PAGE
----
The case for pumped hydro in the UK energy mix is put in this paper recently released by the University of Strathclyde, Glasgow.
The authors draw three main conclusions:
First, that there is a need to recognise and articulate the societal value
that may be delivered by EES.
Second, a market framework that recognises this value is needed.
Third, development through both of these first two stages requires greater policy certainty and clarity round
low carbon economic development pathways in general, and the outcomes that may be served by EES in particular.
The authors compare the regulatory environment 30 years ago when the electricity transmission and generation were run and funded by a centralised system in which it is relatively easy to identify the value of pumped hydro, to the de-regulated market system operating today. In terms of grid codes today, Electricity Energy Storage is classed as both a generator and consumer exposing operators to both transmission and distribution network charges , as well as to other levies despite the fact that electricity is neither generated nor consumed.
Here is an outline of some the projects we are working on:
An off-river pumped hydro project located in Queensland of nameplate capacity 600MW and 20 hours storage. The power station is close to a 275kV transmission line. The project is in a high rainfall area adjacent to an intermittent but reliable creek. The project is close to announced solar projects. The head is relatively high at over 400m. Socially, the site is close to regional towns that are affected by under-employment of the skilled construction and operations labour force.
Located close to wind and solar farms in Queensland, this project has a nameplate capacity of 300MW and 33 hours storage. The power station is close to a 275kV high voltage transmission line. At over 300m head, this project falls in the midrange for head and its environmental risk is low. It is in an area of engaged local farmers with an appetite for renewable energy projects.
This site has potential for multiday storage, providing a very attractive metric for cost per kWh for an 80MW nameplate capacity power station. The site is attractive due to a terrain which is well suited to efficient dam construction and permits a large storage volume. It is an area with distinct seasonal wind patterns that suggest long duration storage would be useful for providing renewable energy security.
This 90 to 200 MW power station is located on a site with very suitable terrain, little environmental risk, interested landholders, supportive local council, and existing high renewable energy penetration. The site qualities encourage long duration multiday storage which lowers the cost per kwh for the project. It is close to various transmission options.
This project is designed for 20 hours operation at full power of 60 MW. This project has an advantage of an existing lower dam and close to existing and planned renewable energy projects.
This is the largest of the project opportunities at 1,400 MW with 20 hours of storage. It has the potential to connect to an unconstrained hub on the grid. Should this proceed it would be a project of national significance and would provide dispatchable capacity at half the cost of the headline Snowy 2 project. It would also catalyse and become the anchor for a renewable energy hub.
This project has a nameplate capacity of 600MW and 20 hours storage. If matched with approriate wind and solar assets this power station can replace retiring coal fired power. Its strengths continue with the ability to connect into two high voltage transmission lines, has low environmental risk and is located in a proactive local government area close to other renewable energy projects, and engaged landowners.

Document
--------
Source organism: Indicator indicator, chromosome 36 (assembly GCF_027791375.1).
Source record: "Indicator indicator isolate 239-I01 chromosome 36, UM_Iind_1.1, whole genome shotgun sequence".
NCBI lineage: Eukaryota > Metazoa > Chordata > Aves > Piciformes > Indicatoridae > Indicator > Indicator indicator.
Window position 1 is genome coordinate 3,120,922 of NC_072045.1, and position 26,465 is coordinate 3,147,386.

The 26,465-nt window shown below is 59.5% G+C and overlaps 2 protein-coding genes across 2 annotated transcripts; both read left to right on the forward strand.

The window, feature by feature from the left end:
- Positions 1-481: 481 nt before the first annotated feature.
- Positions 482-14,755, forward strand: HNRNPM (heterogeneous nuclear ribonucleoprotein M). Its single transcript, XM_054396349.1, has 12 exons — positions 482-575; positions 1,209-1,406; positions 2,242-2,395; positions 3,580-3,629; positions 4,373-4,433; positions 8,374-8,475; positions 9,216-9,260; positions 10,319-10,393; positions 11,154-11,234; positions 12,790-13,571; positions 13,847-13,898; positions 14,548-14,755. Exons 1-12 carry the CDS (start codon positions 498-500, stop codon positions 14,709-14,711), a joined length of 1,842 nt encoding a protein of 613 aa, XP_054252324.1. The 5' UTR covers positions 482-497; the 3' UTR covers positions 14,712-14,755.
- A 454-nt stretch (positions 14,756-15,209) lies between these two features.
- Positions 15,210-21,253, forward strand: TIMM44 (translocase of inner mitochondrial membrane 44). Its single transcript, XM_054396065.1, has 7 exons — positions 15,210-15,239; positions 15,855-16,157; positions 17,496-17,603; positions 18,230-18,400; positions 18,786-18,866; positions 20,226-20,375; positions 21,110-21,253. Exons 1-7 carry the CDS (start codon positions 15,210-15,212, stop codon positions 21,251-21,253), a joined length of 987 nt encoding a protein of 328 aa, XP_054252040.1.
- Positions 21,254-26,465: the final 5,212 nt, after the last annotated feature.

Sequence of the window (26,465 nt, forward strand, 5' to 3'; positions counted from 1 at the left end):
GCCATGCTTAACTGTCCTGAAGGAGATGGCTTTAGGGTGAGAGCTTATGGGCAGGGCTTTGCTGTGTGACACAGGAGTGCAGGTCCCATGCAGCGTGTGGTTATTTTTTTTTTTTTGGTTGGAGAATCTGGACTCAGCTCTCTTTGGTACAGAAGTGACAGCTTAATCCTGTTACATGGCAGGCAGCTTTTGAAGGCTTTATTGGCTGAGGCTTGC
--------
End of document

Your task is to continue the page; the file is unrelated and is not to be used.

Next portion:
Delta Electricity has received development approval from the South Australian government for the 230-MW Goat Hill pumped hydro project. The 230MW/1840MWh project, located 12 km west of Port Augusta will involve an investment of approximately $410 million and create about 200 jobs during construction according to project developer Altura.
Work is already underway for detailed plant design and construction contracting so the Goat Hill project may be the first ‘shovel ready’ pumped hydro project in South Australia. The project is moving towards reaching an investment during 2018. The developer estimates the construction period will be two years and first generation is possible by late 2020.
The project is located near Lincoln Gap near Port Augusta in the Spencer Gulf. Water supply for this project will be from the SA Water Morgan Whyalla Pipeline. Evaporation covers will minimise losses.
Gerald is a senior lawyer specialising in energy and infrastructure projects (in particular renewable energy) having worked in Australia, the UK and Germany. He has advised contractors, project sponsors, banks and procuring authorities on projects in Australia and overseas.
Gerald is an industry leader in the renewable energy sector having advised on projects in more than 20 countries both from within the industry and as a practising lawyer. He is a director of Pegasus Legal, an energy and infrastructure boutique legal practice. Most recently, Gerald has successfully closed market-leading transactions in Australia, the Philippines and Japan.
He also has substantial expertise in the transport industry, having worked on numerous rail and airport projects in the UK, Europe, India and Australia.
Chris is a generalist civil engineer and software engineer with a recent focus on electro-mobility and renewable energy integration.
Past experience includes infrastructure projects such as construction planning of coal loader offshore works, detailed design of highway grade separated interchanges, design and systems analysis for highway design software used in 42 countries, design and construction of municipal facilities.
Chris is a joint venture partner in Eco Boats Australia Pty Ltd a leading marine electro-mobility company with offices in Sydney and Brisbane. Chris is the technical lead for design and implementation of electrical propulsion systems for yachts, motor boats, work boats and small vessels. He has a special interest in renewable energy powered vessels.
Chris’s company Creative Engineering Australia Pty Ltd has developed software for geometric design of Highways and other major civil engineering projects. The software has been translated to French, Japanese, Italian, Spanish, and Hungarian and has been used in 42 countries world wide for a variety of infrastructure projects. Creative Engineering also provides consulting services for renewable energy integration and infrastructure planning.
Other activities: Chris is a board member of the Association of Sustainable Communities, Co-Convener of Pine Rivers Greens.